Saturday, July 2, 2022

Botswana tennis players tumble as South Africans dominate

Botswana tennis players suffered another defeat at the hands of their hyper-charged African counterparts in the International Tennis Federation (ITF) and Confederation of African Championships that ended today (Sunday).
In their quest to keep medals in their own backyard, all the 24 players fared badly as they were eliminated in the first and second rounds of the prestigious tournament. The International Junior Championships of Botswana ended on March 23 with some doubles and the singles finals being played on March 23 and March 24.

Compared to the International Junior Championships of Botswana, in the 31st ITF/CAT African Junior Championships, the inspired local players were off to a good start with four of them sailing through to the second round. The future looked bright as Thabiso Mabaka in the Under 18 Boys Singles demolished Hassani Murisho of Burundi 6-3 6-3 followed by Matshidiso Malope in the same category who beat Kokou Missodey of Togo 7-5 3.
In the Under 16 Boys Singles, Lame Botshoma dismissed Fuad Quadri of Nigeria while Katlego Gouwe thumped Vialet Peter of Tanzania 6-2 6-2 in the Under 16 Girls Singles.

Botswana pinned its hopes on these promising players. But the local players’ counterparts, particularly South Africans who could not allow any complacency creeping into their camp, were too much for the local lads as none of Botswana’s players sailed through to the quarter finals that were held on March 25. South Africans who were dazzling dominated the competition, winning both the Under 18 categories with Nikala Scholtz and Monica Gorny winning the Boys & Girls singles respectively. In the Boys Under 14 singles, Wayne Montgomery won followed by another South African Marc Van Der Merwe. South Africans continued to consolidate their dominance in the tournament as Monica Gorny and Bianca Swanepoel attained position one and two in the girls Under 16 category respectively. Players from other African countries who made their presence felt were Moroccan Amina El Khattabi, who topped the girls Under 16, followed by Mora Eshak and Noura Abdul Aal of Egypt in the same category.

Seif Sherbini of Egypt obtained first position in the boys Under 16 followed by Nigerian Samuel Omoile and another Egyptian Omar Elkhesen.

In the boys Under 18 category, Zimbabwean’s promising player, Mbonisi Ndimande, who was a sight to behold in last year’s competition, scooped position two, followed by Takanyi Garanganga, while the first position was won by Scholtz of South Africa.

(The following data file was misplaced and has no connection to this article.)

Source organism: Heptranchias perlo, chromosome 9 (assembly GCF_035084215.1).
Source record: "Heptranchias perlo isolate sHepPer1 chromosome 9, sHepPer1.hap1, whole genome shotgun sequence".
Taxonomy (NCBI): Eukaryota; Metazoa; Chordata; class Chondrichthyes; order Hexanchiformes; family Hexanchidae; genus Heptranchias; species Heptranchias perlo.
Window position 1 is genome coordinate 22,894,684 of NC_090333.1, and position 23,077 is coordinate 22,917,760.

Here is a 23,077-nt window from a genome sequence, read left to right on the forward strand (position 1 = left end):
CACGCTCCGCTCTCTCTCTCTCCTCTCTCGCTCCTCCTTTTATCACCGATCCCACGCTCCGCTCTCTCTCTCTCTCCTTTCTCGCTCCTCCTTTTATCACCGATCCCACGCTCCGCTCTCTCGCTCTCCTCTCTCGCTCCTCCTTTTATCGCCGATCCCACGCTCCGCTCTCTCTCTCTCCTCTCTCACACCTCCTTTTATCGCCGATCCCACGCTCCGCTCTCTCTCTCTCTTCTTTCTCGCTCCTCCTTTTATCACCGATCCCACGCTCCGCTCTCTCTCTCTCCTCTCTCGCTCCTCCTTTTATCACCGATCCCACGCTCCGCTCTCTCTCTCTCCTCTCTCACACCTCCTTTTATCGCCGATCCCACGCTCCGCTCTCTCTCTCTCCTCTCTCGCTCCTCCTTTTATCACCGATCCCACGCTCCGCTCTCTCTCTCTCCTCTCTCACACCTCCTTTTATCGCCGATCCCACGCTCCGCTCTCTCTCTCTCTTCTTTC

In an interview, the Botswana Tennis Association (BTA) development officer, Tuelo Serufho, acknowledged that the tournament was not a walk in the park.
“Realistically speaking, the odds were staked against us. We have learnt that we still have a long way to go,” he said.

The BTA development officer was adamant that, despite the fact that the players were knocked out early, they were able to reap the benefits as the hosts.

“Despite some poor performances, there were some benefits that we got. We would not have fielded more than five players if we were not the hosts. And, as a result, many of our players got international exposure,” he said.
By hosting the tournament, Serufho added, they were able to take tennis in Botswana to the people. Serufho also added that the performance of the local players compared to last year has improved drastically. He cited a considerable number of factors that could have hampered Botswana players’ success. He attributed the players’ poor performance to, among others, lack of adequate training facilities and insufficient skilled personnel.

“We do not have advanced training facilities. For instance, in South Africa, they have the High Performance Centre in Pretoria. Our players, in terms of techniques, are not different from the South African, Egyptian and Moroccan players. But they need physical and psychological fitness,” he said, adding that some players do not have enough time to train due to other commitments such as academic and school competitions.


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